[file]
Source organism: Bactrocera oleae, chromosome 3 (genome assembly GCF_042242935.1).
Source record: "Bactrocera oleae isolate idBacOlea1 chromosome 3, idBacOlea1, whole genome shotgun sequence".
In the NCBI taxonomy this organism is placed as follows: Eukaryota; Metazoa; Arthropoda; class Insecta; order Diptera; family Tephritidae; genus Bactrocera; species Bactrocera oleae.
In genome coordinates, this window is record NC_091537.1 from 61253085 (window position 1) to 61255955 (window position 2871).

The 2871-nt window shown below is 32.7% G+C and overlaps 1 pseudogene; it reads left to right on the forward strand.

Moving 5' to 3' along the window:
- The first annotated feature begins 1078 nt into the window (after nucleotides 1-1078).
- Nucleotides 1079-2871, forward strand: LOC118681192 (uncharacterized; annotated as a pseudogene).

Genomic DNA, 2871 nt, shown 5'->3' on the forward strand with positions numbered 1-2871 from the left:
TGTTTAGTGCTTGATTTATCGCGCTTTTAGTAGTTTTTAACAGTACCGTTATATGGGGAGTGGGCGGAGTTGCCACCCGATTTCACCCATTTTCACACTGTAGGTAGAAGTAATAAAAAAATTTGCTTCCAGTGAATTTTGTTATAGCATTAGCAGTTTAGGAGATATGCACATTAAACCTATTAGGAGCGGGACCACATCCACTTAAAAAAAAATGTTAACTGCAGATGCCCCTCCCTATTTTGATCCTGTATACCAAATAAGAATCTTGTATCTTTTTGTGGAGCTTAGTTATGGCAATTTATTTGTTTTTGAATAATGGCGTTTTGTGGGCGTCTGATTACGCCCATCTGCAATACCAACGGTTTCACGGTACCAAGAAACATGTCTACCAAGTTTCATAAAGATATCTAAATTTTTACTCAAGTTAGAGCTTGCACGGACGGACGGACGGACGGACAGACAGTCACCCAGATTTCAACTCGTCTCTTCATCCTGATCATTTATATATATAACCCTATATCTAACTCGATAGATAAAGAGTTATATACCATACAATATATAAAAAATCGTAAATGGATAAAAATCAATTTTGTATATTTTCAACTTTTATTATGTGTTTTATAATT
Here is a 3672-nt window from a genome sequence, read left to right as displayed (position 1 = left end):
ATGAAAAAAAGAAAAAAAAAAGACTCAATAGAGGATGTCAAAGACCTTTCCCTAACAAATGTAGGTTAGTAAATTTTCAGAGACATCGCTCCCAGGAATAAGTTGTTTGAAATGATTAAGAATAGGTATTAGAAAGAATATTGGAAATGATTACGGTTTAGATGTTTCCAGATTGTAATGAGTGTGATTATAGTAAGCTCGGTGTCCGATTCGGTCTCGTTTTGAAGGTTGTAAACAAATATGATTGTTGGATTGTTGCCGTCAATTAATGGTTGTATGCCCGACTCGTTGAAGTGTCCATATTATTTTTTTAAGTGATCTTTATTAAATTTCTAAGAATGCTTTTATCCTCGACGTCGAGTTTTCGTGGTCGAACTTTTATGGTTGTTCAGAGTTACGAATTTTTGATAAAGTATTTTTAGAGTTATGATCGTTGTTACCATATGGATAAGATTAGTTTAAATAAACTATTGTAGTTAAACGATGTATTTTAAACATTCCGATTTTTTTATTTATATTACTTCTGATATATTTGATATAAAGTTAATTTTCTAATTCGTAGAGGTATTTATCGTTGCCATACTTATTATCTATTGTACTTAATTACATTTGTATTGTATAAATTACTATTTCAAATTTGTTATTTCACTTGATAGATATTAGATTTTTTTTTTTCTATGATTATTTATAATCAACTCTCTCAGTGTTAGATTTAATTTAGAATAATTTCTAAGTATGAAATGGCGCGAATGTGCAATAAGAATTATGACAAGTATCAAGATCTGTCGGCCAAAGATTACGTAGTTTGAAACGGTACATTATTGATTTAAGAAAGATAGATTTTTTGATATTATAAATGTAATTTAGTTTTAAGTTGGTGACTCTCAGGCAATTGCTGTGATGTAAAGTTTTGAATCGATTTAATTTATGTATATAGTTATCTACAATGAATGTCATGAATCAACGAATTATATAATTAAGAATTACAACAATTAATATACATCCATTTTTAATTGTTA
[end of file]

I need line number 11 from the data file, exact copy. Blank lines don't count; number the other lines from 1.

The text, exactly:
Here is a 3672-nt window from a genome sequence, read left to right as displayed (position 1 = left end):